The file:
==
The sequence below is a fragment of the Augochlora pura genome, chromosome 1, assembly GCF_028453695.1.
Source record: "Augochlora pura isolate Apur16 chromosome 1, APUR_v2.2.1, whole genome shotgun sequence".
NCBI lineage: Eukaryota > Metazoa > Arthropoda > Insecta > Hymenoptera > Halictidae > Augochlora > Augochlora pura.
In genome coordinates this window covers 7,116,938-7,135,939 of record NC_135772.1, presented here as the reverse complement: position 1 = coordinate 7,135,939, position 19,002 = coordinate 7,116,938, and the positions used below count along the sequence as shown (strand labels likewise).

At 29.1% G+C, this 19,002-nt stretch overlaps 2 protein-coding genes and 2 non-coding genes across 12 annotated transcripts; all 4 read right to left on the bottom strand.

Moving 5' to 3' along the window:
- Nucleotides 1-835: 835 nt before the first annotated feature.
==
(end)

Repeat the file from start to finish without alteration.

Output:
The sequence below is a fragment of the Augochlora pura genome, chromosome 1, assembly GCF_028453695.1.
Source record: "Augochlora pura isolate Apur16 chromosome 1, APUR_v2.2.1, whole genome shotgun sequence".
NCBI lineage: Eukaryota > Metazoa > Arthropoda > Insecta > Hymenoptera > Halictidae > Augochlora > Augochlora pura.
In genome coordinates this window covers 7,116,938-7,135,939 of record NC_135772.1, presented here as the reverse complement: position 1 = coordinate 7,135,939, position 19,002 = coordinate 7,116,938, and the positions used below count along the sequence as shown (strand labels likewise).

At 29.1% G+C, this 19,002-nt stretch overlaps 2 protein-coding genes and 2 non-coding genes across 12 annotated transcripts; all 4 read right to left on the bottom strand.

Moving 5' to 3' along the window:
- Nucleotides 1-835: 835 nt before the first annotated feature.